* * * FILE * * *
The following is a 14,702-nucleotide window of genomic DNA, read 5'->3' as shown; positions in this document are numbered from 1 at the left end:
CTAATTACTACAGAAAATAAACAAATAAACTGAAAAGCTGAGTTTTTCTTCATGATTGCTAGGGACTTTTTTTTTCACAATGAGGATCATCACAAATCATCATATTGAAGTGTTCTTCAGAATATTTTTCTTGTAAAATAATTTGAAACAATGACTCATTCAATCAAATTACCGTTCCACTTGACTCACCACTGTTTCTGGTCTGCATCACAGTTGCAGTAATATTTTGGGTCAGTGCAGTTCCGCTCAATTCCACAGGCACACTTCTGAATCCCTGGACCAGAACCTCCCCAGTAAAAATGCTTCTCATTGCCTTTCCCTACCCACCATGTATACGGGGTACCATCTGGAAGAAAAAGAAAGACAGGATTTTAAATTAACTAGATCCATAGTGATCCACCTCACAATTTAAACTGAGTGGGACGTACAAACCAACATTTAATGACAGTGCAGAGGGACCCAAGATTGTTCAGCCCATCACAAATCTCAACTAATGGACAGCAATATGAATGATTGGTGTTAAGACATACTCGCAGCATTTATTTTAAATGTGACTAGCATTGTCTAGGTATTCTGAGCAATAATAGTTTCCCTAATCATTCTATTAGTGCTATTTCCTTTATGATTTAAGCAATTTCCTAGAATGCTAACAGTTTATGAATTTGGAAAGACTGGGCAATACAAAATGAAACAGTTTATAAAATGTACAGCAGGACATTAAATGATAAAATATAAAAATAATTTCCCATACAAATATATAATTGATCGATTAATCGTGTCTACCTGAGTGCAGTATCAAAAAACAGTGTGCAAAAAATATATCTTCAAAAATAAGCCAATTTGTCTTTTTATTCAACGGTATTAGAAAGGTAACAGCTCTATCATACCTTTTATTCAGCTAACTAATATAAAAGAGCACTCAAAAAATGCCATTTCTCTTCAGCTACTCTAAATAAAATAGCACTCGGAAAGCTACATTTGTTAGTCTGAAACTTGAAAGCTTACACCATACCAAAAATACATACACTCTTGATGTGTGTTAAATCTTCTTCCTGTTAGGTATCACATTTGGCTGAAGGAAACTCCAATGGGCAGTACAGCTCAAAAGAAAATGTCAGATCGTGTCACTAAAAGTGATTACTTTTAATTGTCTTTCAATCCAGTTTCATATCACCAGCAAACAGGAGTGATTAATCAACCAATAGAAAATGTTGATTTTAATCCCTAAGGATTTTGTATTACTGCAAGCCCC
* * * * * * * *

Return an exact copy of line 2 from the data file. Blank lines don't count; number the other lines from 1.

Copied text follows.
CTAATTACTACAGAAAATAAACAAATAAACTGAAAAGCTGAGTTTTTCTTCATGATTGCTAGGGACTTTTTTTTTCACAATGAGGATCATCACAAATCATCATATTGAAGTGTTCTTCAGAATATTTTTCTTGTAAAATAATTTGAAACAATGACTCATTCAATCAAATTACCGTTCCACTTGACTCACCACTGTTTCTGGTCTGCATCACAGTTGCAGTAATATTTTGGGTCAGTGCAGTTCCGCTCAATTCCACAGGCACACTTCTGAATCCCTGGACCAGAACCTCCCCAGTAAAAATGCTTCTCATTGCCTTTCCCTACCCACCATGTATACGGGGTACCATCTGGAAGAAAAAGAAAGACAGGATTTTAAATTAACTAGATCCATAGTGATCCACCTCACAATTTAAACTGAGTGGGACGTACAAACCAACATTTAATGACAGTGCAGAGGGACCCAAGATTGTTCAGCCCATCACAAATCTCAACTAATGGACAGCAATATGAATGATTGGTGTTAAGACATACTCGCAGCATTTATTTTAAATGTGACTAGCATTGTCTAGGTATTCTGAGCAATAATAGTTTCCCTAATCATTCTATTAGTGCTATTTCCTTTATGATTTAAGCAATTTCCTAGAATGCTAACAGTTTATGAATTTGGAAAGACTGGGCAATACAAAATGAAACAGTTTATAAAATGTACAGCAGGACATTAAATGATAAAATATAAAAATAATTTCCCATACAAATATATAATTGATCGATTAATCGTGTCTACCTGAGTGCAGTATCAAAAAACAGTGTGCAAAAAATATATCTTCAAAAATAAGCCAATTTGTCTTTTTATTCAACGGTATTAGAAAGGTAACAGCTCTATCATACCTTTTATTCAGCTAACTAATATAAAAGAGCACTCAAAAAATGCCATTTCTCTTCAGCTACTCTAAATAAAATAGCACTCGGAAAGCTACATTTGTTAGTCTGAAACTTGAAAGCTTACACCATACCAAAAATACATACACTCTTGATGTGTGTTAAATCTTCTTCCTGTTAGGTATCACATTTGGCTGAAGGAAACTCCAATGGGCAGTACAGCTCAAAAGAAAATGTCAGATCGTGTCACTAAAAGTGATTACTTTTAATTGTCTTTCAATCCAGTTTCATATCACCAGCAAACAGGAGTGATTAATCAACCAATAGAAAATGTTGATTTTAATCCCTAAGGATTTTGTATTACTGCAAGCCCC